Legal precedent in many cases puts primary responsibility on manufacturers -- rather than distributors, retailers or others in the sales chain -- for injuries, illness and other incidents resulting from defective products. However, any of these parties can be found liable to some degree depending on circumstances. Experts say changes to federal oversight of food processing facilities have heightened the scrutiny placed on some types of distributors, potentially impacting their liability in certain situations.
Types of Liability
Experts note that product liability occurs when a defective product causes injury or damage, and it is established that the product was defective before the consumer took control of it. The three main categories of product defect stem from issues related to manufacturing, design and inadequate warning to the consumer. According to the consulting firm Milliman, legal observers have classified contaminated food as a manufacturing defect. However, liability in the case of food products is sometimes not clear-cut.
The federal Food Safety Modernization Act, passed in 2011, boosted the authority of the US Food and Drug Administration to regulate recalls and respond to instances of food contamination. Among other provisions, the FDA can suspend the operations of food distributors and processors if contamination is suspected. The measure also calls for facilities to have written action plans in place to prevent and handle food safety incidents, and bolsters prior laws regarding registration of food processing and distribution centers.
A distributor's potential liability can be impacted by several factors, depending on the distributor's role in preparing the product and getting it into consumers' hands. Insurance firm The Hartford notes that some wholesaler-distributors may increase their exposure in cases where they repackage or re-label a manufacturer's products under their own name. Damage to a food product that occurs during distribution might also cause injury to consumers. Other issues could arise when a distributor works with a foreign manufacturer that does not carry US product liability coverage or follow US rules.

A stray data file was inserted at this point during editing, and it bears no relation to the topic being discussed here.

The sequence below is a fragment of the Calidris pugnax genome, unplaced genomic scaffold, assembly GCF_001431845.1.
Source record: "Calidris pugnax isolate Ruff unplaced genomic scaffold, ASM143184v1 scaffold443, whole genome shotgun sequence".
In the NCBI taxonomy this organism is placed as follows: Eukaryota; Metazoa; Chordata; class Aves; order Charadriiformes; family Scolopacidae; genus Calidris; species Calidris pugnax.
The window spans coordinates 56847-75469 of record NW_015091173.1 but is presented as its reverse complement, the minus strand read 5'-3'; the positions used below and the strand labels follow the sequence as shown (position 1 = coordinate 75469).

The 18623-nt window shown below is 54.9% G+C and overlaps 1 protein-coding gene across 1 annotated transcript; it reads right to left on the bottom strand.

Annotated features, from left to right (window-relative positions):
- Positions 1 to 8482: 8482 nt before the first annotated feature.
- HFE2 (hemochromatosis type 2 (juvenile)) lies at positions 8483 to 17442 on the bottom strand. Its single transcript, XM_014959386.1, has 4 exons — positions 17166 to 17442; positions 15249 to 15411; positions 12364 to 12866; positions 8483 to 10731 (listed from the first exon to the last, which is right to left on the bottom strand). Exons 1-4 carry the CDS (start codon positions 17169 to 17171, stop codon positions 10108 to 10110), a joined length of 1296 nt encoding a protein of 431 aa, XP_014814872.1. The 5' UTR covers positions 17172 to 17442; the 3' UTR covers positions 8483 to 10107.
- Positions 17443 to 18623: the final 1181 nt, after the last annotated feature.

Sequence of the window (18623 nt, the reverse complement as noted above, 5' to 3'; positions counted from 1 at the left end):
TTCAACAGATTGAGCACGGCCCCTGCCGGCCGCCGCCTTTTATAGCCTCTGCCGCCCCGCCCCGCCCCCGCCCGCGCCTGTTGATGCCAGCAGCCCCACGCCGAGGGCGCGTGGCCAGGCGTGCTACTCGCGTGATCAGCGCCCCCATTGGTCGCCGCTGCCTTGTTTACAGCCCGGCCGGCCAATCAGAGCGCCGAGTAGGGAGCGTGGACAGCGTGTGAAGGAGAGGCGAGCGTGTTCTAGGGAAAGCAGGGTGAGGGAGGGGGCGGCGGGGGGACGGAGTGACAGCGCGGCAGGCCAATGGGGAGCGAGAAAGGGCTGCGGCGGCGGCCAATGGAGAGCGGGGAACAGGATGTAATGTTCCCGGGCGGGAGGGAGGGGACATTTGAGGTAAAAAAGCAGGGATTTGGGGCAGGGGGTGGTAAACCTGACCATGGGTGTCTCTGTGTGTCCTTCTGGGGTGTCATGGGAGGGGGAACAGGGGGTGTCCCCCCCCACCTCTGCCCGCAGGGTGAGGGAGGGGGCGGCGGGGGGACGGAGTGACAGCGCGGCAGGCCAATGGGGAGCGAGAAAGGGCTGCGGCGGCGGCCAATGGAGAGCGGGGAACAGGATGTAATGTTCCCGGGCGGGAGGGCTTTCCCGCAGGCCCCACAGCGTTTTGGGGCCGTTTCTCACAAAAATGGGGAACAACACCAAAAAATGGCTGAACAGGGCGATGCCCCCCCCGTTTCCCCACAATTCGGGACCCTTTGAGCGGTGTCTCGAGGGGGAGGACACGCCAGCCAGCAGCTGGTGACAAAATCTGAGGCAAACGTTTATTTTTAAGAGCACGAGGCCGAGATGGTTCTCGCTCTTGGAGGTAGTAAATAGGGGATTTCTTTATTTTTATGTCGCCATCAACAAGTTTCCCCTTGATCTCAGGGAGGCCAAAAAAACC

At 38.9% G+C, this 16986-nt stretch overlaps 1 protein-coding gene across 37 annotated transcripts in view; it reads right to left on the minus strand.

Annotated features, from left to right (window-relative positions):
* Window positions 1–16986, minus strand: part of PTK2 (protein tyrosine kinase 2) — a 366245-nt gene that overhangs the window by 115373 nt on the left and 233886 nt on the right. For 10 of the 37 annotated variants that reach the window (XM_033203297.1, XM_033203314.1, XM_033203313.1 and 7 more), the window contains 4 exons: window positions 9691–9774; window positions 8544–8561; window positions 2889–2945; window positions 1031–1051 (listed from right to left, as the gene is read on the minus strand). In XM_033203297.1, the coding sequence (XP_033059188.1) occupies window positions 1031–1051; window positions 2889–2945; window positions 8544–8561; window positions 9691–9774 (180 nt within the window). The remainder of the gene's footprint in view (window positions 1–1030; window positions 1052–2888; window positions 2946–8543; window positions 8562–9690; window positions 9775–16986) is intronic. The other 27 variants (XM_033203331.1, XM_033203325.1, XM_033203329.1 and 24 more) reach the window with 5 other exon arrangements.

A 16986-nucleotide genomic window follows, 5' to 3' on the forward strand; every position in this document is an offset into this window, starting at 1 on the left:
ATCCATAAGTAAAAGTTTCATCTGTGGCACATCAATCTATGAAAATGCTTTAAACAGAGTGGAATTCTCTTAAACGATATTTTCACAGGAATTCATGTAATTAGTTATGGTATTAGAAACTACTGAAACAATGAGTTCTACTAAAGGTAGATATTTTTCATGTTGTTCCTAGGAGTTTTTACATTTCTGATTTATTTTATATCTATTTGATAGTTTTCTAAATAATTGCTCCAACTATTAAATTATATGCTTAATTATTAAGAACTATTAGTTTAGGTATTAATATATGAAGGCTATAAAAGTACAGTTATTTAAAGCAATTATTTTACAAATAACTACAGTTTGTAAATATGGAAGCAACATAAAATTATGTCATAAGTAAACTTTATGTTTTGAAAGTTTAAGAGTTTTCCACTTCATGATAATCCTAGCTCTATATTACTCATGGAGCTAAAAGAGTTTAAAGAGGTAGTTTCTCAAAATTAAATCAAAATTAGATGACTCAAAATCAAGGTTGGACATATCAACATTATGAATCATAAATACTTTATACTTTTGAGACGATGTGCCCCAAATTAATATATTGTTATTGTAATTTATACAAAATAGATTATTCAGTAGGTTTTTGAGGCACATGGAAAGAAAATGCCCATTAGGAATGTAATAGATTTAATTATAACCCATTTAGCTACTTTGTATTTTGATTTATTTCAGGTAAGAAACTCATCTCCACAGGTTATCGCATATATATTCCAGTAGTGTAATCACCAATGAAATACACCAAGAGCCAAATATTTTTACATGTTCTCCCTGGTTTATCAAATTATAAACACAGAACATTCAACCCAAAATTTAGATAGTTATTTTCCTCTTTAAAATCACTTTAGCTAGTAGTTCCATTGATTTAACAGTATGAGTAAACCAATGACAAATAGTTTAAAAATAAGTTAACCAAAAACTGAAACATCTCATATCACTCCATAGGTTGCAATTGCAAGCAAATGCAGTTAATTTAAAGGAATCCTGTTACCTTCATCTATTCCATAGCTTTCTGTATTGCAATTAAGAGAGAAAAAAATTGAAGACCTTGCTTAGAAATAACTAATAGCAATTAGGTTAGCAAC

In many cases, responsibilities for addressing defects will be spelled out in contracts made between food manufacturers and their distributors. Some states, including Texas, specifically indemnify distributors, retailers and other third parties from certain civil liabilities regarding defects in non-food products, but defer to federal law when it comes to liability regarding food and other regulated items, such as drugs and medical device. Experts advise company operators to check with their attorney, and also with oversight agencies in the states where they do business as to how liability is determined.